Meth Treatment

Meth treatment, or treatment for methamphetamine addiction, is now treatable with a medication regime. According to the results of a study published in The New England Journal of Medicine (2021) 400 patients addicted to methamphetamine participated in a two-year clinical trial. For the first time, medical researchers demonstrated that medication-assisted treatment (MAT) is effective for meth treatment.

Unlike patients recovering from opioid addiction, in which MAT is the standard of care, medication was not approved for the treatment of methamphetamine addiction.

Methamphetamine and MAT

In the research study, patients were treated with bupropion/naltrexone or received a placebo. The treatment assisted a statistically significant group of addicted patients. Just 2.5 percent of the patients in the placebo group reported that the treatment helped them to recover from meth addiction. These FDA-approved drugs are used in treating opioid addiction (OUD).

Dr. Madhukar Trivedi, the lead medical researcher, writes that findings are sufficient to provide hope to those struggling with meth use disorders.

According to psychologists at UCLA, approximately 1.6 million people in the U.S. are currently addicted to methamphetamine drugs. The treatment regimen used in the clinical study uses two prescription drugs that were previously studied separately in meth treatment. Alone, the drugs showed limited success:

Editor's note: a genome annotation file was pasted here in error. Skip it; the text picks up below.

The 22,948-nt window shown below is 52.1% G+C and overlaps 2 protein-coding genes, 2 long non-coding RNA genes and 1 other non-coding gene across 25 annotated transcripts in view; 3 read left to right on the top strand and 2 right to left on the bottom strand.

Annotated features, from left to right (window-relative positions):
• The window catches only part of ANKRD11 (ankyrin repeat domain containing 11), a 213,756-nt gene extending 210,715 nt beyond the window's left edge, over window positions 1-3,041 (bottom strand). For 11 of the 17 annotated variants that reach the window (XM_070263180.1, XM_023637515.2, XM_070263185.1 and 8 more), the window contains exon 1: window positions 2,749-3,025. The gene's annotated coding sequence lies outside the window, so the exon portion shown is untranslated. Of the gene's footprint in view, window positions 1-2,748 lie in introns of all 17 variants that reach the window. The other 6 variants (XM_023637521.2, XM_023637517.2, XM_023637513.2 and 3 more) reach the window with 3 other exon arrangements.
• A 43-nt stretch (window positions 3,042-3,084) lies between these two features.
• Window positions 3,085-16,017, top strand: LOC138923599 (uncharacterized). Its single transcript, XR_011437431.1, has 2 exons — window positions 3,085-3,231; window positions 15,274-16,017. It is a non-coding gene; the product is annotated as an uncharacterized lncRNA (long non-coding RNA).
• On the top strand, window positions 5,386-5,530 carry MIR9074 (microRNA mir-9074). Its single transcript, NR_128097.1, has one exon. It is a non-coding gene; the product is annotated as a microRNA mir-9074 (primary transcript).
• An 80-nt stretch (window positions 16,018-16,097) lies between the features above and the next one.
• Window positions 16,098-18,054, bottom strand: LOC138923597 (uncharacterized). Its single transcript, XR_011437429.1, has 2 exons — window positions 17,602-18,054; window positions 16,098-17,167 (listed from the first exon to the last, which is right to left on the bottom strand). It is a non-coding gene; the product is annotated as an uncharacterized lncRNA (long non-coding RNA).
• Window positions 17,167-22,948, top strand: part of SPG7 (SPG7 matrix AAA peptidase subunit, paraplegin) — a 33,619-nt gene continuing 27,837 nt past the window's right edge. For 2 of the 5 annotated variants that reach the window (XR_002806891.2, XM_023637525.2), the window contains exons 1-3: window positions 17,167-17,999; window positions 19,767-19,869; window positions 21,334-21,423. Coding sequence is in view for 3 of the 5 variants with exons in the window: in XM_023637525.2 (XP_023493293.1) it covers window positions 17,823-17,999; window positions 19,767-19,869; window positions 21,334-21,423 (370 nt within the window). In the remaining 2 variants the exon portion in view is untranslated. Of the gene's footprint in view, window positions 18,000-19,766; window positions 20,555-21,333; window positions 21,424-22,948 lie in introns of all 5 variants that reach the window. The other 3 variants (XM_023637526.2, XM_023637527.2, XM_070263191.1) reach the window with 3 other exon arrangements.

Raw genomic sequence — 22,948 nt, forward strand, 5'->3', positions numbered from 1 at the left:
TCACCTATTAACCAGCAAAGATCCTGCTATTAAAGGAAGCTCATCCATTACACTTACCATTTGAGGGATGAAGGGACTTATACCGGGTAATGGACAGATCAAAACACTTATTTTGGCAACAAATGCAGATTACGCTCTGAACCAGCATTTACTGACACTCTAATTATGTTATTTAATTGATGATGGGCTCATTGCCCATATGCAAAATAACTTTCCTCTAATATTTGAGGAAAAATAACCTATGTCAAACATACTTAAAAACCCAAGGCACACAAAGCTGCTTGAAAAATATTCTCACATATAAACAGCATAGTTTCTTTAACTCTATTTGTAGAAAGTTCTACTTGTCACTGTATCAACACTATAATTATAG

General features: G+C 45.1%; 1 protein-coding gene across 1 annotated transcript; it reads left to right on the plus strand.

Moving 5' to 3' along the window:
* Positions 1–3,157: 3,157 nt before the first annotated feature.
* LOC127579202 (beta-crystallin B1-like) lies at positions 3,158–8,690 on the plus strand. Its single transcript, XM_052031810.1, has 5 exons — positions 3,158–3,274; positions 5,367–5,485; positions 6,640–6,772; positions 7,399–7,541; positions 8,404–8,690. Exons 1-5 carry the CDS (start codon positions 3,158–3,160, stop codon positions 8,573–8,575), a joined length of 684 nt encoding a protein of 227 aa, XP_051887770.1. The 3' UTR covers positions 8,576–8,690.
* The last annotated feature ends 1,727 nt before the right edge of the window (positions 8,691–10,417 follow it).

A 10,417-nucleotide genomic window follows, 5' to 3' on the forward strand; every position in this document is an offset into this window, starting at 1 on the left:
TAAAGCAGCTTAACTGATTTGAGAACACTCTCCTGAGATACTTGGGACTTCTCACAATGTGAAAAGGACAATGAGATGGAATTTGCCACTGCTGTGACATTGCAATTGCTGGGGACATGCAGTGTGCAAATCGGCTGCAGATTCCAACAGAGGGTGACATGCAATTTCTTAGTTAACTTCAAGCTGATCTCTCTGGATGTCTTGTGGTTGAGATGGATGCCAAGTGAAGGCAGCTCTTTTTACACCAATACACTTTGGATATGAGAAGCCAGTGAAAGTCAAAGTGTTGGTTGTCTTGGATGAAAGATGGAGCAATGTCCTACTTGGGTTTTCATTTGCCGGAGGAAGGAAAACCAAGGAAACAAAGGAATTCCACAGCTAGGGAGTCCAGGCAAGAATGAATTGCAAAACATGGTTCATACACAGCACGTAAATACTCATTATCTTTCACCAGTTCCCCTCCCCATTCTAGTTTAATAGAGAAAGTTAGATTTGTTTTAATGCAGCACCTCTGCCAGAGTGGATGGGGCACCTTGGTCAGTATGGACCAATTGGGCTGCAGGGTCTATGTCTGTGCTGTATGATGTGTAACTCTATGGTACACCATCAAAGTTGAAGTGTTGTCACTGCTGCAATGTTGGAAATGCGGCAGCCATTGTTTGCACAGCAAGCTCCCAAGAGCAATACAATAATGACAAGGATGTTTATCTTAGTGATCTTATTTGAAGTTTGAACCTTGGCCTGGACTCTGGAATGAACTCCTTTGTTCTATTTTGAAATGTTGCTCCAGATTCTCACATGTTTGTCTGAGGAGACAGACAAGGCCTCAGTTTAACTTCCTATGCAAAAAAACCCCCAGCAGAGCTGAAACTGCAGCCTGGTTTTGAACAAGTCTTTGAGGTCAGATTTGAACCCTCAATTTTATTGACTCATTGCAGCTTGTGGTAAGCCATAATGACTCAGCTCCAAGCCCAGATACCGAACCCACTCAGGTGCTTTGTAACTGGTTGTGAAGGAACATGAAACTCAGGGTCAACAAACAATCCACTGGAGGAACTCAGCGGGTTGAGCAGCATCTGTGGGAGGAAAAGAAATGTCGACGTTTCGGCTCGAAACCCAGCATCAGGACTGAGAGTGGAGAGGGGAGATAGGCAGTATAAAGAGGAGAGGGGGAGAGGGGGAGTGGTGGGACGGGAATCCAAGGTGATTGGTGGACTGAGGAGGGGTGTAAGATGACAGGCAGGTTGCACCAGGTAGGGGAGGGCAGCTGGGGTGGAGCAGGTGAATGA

1. Clinic study participants were given naltrexone (extended-release) and bupropion (oral)
  2. Naltrexone blocks brain opioid receptors. It is proven to reduce urges and cravings for drugs in some patients.
  3. Bupropion is frequently used to treat depressed patients.

Researchers theorize that naltrexone reduces the body’s need for meth as bupropion eases anxiety patients face in the detox period. Unless anxiety is treated, the patient’s emotional distress may trigger a drug relapse.

Like MAT used to treat OUD, prescription medications support the use of other therapies to support a drug addiction, such as behavioral therapy, personal and group counseling. The naltrexone/bupropion combination was so successful in the clinical trial, it’s expected to secure FDA approval. Some clinicians treating people in recovery may move to use the treatment now as an off-label prescription.

Methamphetamine Deaths Continue to Rise

According to the National Institutes of Health (NIH):

  • Meth addiction deaths increased threefold (2015-2019).
  • The Centers for Disease Control and Prevention (CDC) reported that meth deaths increased by 30 percent during pandemic lockdowns.
  • The U.S. Drug Enforcement Administration (DEA) reports that cheap meth products have doubled in the U.S. (2019-2020).
  • Lack of MAT for addicts has “complicated efforts” of the DEA to lessen demand for methamphetamines.

Recovery for Meth Addiction

A comprehensive meth treatment regime includes detox, therapy, and counseling. Detox purges the chemical presence of methamphetamines from the body and helps the patient to acclimate to a life without it. Counseling addresses the damage to mind and spirit by substance abuse. It educates the recovering user about how to deal with temptation and maintain sobriety for the long term.

A comprehensive meth treatment regime includes detox, therapy, and counseling. Detox purges the chemical presence of methamphetamines from the body and helps the patient to acclimate to a life without it. Counseling addresses the damage to mind and spirit by substance abuse. It educates the recovering user about how to deal with temptation and maintain sobriety for the long term.

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